Promoted Major-General of Volunteers-Unoccupied territory-advance upon Nashville-situation of the troops-confederate retreat- relieved of the command-restored to the command-general SmithThe news of the fall of Fort Donelson caused great delight all over the North. At the South, particularly in Richmond, the effect was correspondingly depressing. I was promptly promoted to the grade of Major-General of Volunteers, and confirmed by the Senate. All three of my division commanders were promoted to the same grade and the colonels who commanded brigades were made brigadier-generals in the volunteer service. My chief [Halleck], who was in St. Louis, telegraphed his congratulations to General Hunter in Kansas for the services he had rendered in securing the fall of Fort Donelson by sending reinforcements so rapidly. To Washington he telegraphed that the victory was due to General C. F. Smith; “promote him,” he said, “and the whole country will applaud.” On the 19th there was published at St. Louis a formal order thanking Flag-officer Foote and myself, and the forces under our command, for the victories on the Tennessee and the Cumberland. I received no other recognition whatever from General Halleck. But General [George W.] Cullum, his chief of staff, who was at Cairo, wrote me a warm congratulatory letter on his own behalf. I approved of General Smith's promotion highly, as I did all the promotions that were made. My opinion was and still is that immediately after the fall of Fort  Donelson the way was opened to the National forces all over the South-west without much resistance. If one general who would have taken the responsibility had been in command of all the troops west of the Alleghenies, he could have marched to Chattanooga, Corinth, Memphis and Vicksburg with the troops we then had, and as volunteering was going on rapidly over the North there would soon have been force enough at all these centres to operate offensively against any body of the enemy that might be found near them. Rapid movements and the acquisition of rebellious territory would have promoted volunteering, so that reinforcements could have been had as fast as transportation could have been obtained to carry them to their destination. On the other hand there were tens of thousands of strong able-bodied young men still at their homes in the south-western States, who had not gone into the Confederate army in February, 1862, and who had no particular desire to go. If our lines had been extended to protect their homes, many of them never would have gone. Providence ruled differently. Time was given the enemy to collect armies and fortify his new positions; and twice afterwards he came near forcing his north-western front up to the Ohio River. I promptly informed the department commander of our success at Fort Donelson and that the way was open now to Clarksville and Nashville; and that unless I received orders to the contrary I should take Clarksville on the 21st and Nashville about the 1st of March. Both these places are on the Cumberland River above Fort Donelson. As I heard nothing from headquarters on the subject, General C. F. Smith was sent to Clarksville at the time designated and found the place evacuated. The capture of forts Henry and Donelson had broken the line the enemy had taken from Columbus to Bowling Green, and it was known that he was falling back from the eastern point of this line and that Buell was following, or at least advancing. I should have sent troops to Nashville at the time I sent to Clarksville, but my transportation was limited and there were many prisoners to be forwarded north. None of the reinforcements from Buell's army arrived until the 24th of February. Then General Nelson came up, with orders to report to me with two brigades, he having sent one brigade to Cairo. I knew General Buell was advancing on Nashville from the north, and I was advised by scouts that the rebels were leaving that place, and trying to get out all the supplies they could. Nashville was, at that time, one of the best provisioned posts in the South. I had no use for reinforcements now, and thinking Buell would like to have his troops  again, I ordered Nelson to proceed to Nashville without debarking at Fort Donelson. I sent a gunboat also as a convoy. The Cumberland River was very high at the time; the railroad bridge at Nashville had been burned, and all river craft had been destroyed, or would be before the enemy left. Nashville is on the west [and south] bank of the Cumberland, and Buell was approaching from the east. I thought the steamers carrying Nelson's division would be useful in ferrying the balance of Buell's forces across. I ordered Nelson to put himself in communication with Buell as soon as possible, and if he found him more than two days off from Nashville to return below the city and await orders. Buell, however, had already arrived in person at Edgefield, opposite Nashville, and Mitchell's division of his command reached there the same day. Nelson immediately took possession of the city. After Nelson had gone and before I had learned of Buell's arrival, I sent word to department headquarters that I should go to Nashville myself on the 28th if I received no orders to the contrary. Hearing nothing, I went as I had informed my superior officer I would do. On arriving at Clarksville I saw a fleet of steamers at the shore — the same that had taken Nelson's division-and troops going aboard. I landed and called on the commanding officer, General C. F. Smith. As soon as he saw me he showed an order he had just received from Buell in these words:
 General Smith said this order was nonsense. But I told him it was better to obey it. The General replied, “of course I must obey,” and said his men were embarking as fast as they could. I went on up to Nashville and inspected the position taken by Nelson's troops. I did not see Buell during the day, and wrote him a note saying that I had been in Nashville since early morning and had hoped to meet him. On my return to the boat we met. His troops were still east of the river, and the steamers that had carried Nelson's division up were mostly at Clarksville to bring Smith's division. I said to General Buell my information was that the enemy was retreating as fast as possible. General Buell said there was fighting going on then only ten or twelve miles away. I said: “Quite probably; Nashville contained valuable stores of arms, ammunition and provisions, and the enemy is probably trying to carry away all he can. The fighting is doubtless with the rear-guard who are trying to protect the trains they are getting away with.” Buell spoke very positively of the danger Nashville was in of an attack from the enemy. I said, in the absence of positive information, I believed my information was correct. He responded that he “knew.” “Well,” I said, “I do not know; but as I came by Clarksville General Smith's troops were embarking to join you.” Smith's troops were returned the same day. The enemy were trying to get away from Nashville and not to return to it. At this time General Albert Sidney Johnston commanded all the Confederate troops west of the Allegheny Mountains, with the exception of those in the extreme south. On the National side the forces confronting him were divided into, at first three, then four separate departments. Johnston had greatly the advantage in having supreme command over all troops that could possibly be brought to bear upon one point, while the forces similarly situated on the National side, divided into independent commands, could not be brought into harmonious action except by orders from Washington. At the beginning of 1862 Johnston's troops east of the Mississippi occupied a line extending from Columbus, on his left, to Mill Springs, on his right. As we have seen, Columbus, both banks of the Tennessee River, the west bank of the Cumberland and Bowling Green, all were strongly fortified. Mill Springs was intrenched. The National troops occupied no territory south of the Ohio, except three small garrisons along its bank and a force thrown out from Louisville to confront that at Bowling Green. Johnston's strength was no doubt numerically inferior to that of the National troops; but this was compensated for by the advantage of being sole commander of all the Confederate  forces at the West, and of operating in a country where his friends would take care of his rear without any detail of soldiers. But when General George H. Thomas moved upon the enemy at Mill Springs and totally routed him, inflicting a loss of some 300 killed and wounded, and forts Henry and Heiman fell into the hands of the National forces, with their armaments and about 100 prisoners, those losses seemed to dishearten the Confederate commander so much that he immediately commenced a retreat from Bowling Green on Nashville. He reached this latter place on the 14th of February, while Donelson was still besieged. Buell followed with a portion of the Army of the Ohio, but he had to march and did not reach the east bank of the Cumberland opposite Nashville until the 24th of the month, and then with only one division of his army. The bridge at Nashville had been destroyed and all boats removed or disabled, so that a small garrison could have held the place against any National troops that could have been brought against it within ten days after the arrival of the force from Bowling Green. Johnston seemed to lie quietly at Nashville to await the result at Fort Donelson, on which he had staked the possession of most of the territory embraced in the States of Kentucky and Tennessee. It is true, the two generals senior in rank at Fort Donelson were sending him encouraging dispatches, even claiming great Confederate victories up to the night of the 16th when they must have been preparing for their individual escape. Johnston made a fatal mistake in intrusting so important a command to Floyd, who he must have known was no soldier even if he possessed the elements of one. Pillow's presence as second was also a mistake. If these officers had been forced upon him and designated for that particular command, then he should have left Nashville with a small garrison under a trusty officer, and with the remainder of his force gone to Donelson himself. If he had been captured the result could not have been worse than it was. Johnston's heart failed him upon the first advance of National troops. He wrote to Richmond on the 8th of February, “I think the gunboats of the enemy will probably take Fort Donelson without the necessity of employing their land force in co-operation.” After the fall of that place he abandoned Nashville and Chattanooga without an effort to save either, and fell back into northern Mississippi, where, six weeks later, he was destined to end his career. From the time of leaving Cairo I was singularly unfortunate in not receiving dispatches from General Halleck. The order of the 10th of February directing me to fortify Fort Henry strongly, particularly to  the land side, and saying that intrenching tools had been sent for that purpose, reached me after Donelson was invested. I received nothing direct which indicated that the department commander knew we were in possession of Donelson. I was reporting regularly to the chief of staff, who had been sent to Cairo, soon after the troops left there, to receive all reports from the front and to telegraph the substance to the St. Louis headquarters. Cairo was at the southern end of the telegraph wire. Another line was started at once from Cairo to Paducah and Smithland, at the mouths of the Tennessee and Cumberland respectively. My dispatches were all sent to Cairo by boat, but many of those addressed to me were sent to the operator at the end of the advancing wire and he failed to forward them. This operator afterwards proved to be a rebel; he deserted his post after a short time and went south taking his dispatches with him. A telegram from General McClellan to me of February 16th, the day of the surrender, directing me to report in full the situation was not received at my headquarters until the 3d of March. On the 2d of March I received orders dated March 1st to move my command back to Fort Henry, leaving only a small garrison at Donelson. From Fort Henry expeditions were to be sent against Eastport, Mississippi, and Paris, Tennessee [also Corinth, Mississippi; Jackson, Tennessee; and Humboldt, Tennessee]. We started from Donelson on the 4th, and the same day I was back on the Tennessee River. On March 4th I also received the following dispatch from General Halleck:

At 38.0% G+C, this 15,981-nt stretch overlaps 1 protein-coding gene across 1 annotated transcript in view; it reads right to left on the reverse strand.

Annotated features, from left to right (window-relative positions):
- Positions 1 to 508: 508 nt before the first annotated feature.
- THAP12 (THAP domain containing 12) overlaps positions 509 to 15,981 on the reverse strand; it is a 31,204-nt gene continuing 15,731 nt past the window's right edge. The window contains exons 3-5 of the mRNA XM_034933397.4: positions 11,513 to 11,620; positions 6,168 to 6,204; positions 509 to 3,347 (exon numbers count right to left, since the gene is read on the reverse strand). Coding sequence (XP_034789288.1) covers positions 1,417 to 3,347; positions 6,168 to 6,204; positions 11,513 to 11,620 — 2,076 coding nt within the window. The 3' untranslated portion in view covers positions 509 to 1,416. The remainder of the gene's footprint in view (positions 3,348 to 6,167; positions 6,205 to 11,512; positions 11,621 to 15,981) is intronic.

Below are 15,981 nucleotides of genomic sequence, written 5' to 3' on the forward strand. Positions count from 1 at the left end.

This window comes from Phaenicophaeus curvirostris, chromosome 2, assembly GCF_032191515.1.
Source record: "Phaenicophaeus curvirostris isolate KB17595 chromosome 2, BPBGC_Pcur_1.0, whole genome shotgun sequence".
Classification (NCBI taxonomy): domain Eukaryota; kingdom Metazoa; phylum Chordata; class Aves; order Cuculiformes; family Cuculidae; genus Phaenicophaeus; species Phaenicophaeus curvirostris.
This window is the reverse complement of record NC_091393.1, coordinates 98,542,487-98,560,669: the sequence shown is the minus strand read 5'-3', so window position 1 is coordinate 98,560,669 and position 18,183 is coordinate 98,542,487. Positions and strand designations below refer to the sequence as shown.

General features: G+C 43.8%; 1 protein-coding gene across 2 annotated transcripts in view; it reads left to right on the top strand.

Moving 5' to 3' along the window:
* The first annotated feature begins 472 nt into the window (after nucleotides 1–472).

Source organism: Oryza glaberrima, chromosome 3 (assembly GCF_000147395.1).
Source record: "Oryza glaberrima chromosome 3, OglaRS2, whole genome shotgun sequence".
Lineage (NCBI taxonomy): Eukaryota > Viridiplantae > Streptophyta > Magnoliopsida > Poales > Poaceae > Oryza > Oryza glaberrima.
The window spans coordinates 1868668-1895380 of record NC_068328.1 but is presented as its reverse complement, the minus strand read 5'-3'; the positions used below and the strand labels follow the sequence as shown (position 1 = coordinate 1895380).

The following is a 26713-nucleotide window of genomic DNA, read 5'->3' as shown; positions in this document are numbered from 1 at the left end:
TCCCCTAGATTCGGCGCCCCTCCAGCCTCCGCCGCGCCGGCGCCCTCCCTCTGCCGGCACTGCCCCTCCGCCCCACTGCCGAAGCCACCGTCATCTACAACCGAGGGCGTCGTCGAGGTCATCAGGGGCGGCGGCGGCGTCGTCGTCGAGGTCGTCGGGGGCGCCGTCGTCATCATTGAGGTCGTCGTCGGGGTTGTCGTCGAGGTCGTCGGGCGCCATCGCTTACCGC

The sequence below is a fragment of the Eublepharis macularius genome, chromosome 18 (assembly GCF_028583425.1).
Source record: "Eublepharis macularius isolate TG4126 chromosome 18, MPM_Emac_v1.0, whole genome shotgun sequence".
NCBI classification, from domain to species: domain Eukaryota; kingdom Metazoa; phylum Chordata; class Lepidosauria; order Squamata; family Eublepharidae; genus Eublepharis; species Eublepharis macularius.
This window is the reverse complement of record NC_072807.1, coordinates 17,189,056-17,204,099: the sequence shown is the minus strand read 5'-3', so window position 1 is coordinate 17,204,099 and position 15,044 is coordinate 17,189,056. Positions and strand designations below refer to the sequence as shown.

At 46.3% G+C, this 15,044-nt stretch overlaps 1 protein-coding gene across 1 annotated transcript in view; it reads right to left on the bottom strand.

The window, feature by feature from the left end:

I was surprised. This was the first intimation I had received that General Halleck had called for information as to the strength of my command. On the 6th he wrote to me again. “Your going to Nashville without authority, and when your presence with your troops was of the utmost importance, was a matter of very serious complaint at Washington, so much so that I was advised to arrest you on your return.” This was the first I knew of his objecting to my going to Nashville. That place was not beyond the limits of my command, which, it had been expressly declared in orders, were “not defined.”  Nashville is west of the Cumberland River, and I had sent troops that had reported to me for duty to occupy the place. I turned over the command as directed and then replied to General Halleck courteously, but asked to be relieved from further duty under him. Later I learned that General Halleck had been calling lustily for more troops, promising that he would do something important if he he could only be sufficiently reinforced. McClellan asked him what force he then had. Halleck telegraphed me to supply the information so far as my command was concerned, but I received none of his dispatches. At last Halleck reported to Washington that he had repeatedly ordered me to give the strength of my force, but could get nothing out of me; that I had gone to Nashville, beyond the limits of my command, without his authority, and that my army was more demoralized by victory than the army at Bull Run had been by defeat. General McClellan, on this information, ordered that I should be relieved from duty and that an investigation should be made into any charges against me. He even authorized my arrest. Thus in less than two weeks after the victory at Donelson, the two leading generals in the army were in correspondence as to what disposition should be made of me, and in less than three weeks I was virtually in arrest and without a command. On the 13th of March I was restored to command, and on the 17th Halleck sent me a copy of an order from the War Department which stated that accounts of my misbehavior had reached Washington and directed him to investigate and report the facts. He forwarded also a copy of a detailed dispatch from himself to Washington entirely exonerating me; but he did not inform me that it was his own reports that had created all the trouble. On the contrary, he wrote to me, “Instead of relieving you, I wish you, as soon as your new army is in the field, to assume immediate command, and lead it to new victories.” In consequence I felt very grateful to him, and supposed it was his interposition that had set me right with the government. I never knew the truth until General Badeau unearthed the facts in his researches for his history of my campaigns. General Halleck unquestionably deemed General C. F. Smith a much fitter officer for the command of all the forces in the military  district than I was, and, to render him available for such command, desired his promotion to antedate mine and those of the other division commanders. It is probable that the general opinion was that Smith's long services in the army and distinguished deeds rendered him the more proper person for such command. Indeed I was rather inclined to this opinion myself at that time, and would have served as faithfully under Smith as he had done under me. But this did not justify the dispatches which General Halleck sent to Washington, or his subsequent concealment of them from me when pretending to explain the action of my superiors. On receipt of the order restoring me to command I proceeded to Savannah on the Tennessee, to which point my troops had advanced. General Smith was delighted to see me and was unhesitating in his denunciation of the treatment I had received. He was on a sick bed at the time, from which he never came away alive. His death was a severe loss to our western army. His personal courage was unquestioned, his judgment and professional acquirements were unsurpassed, and he had the confidence of those he commanded as well as of those over him.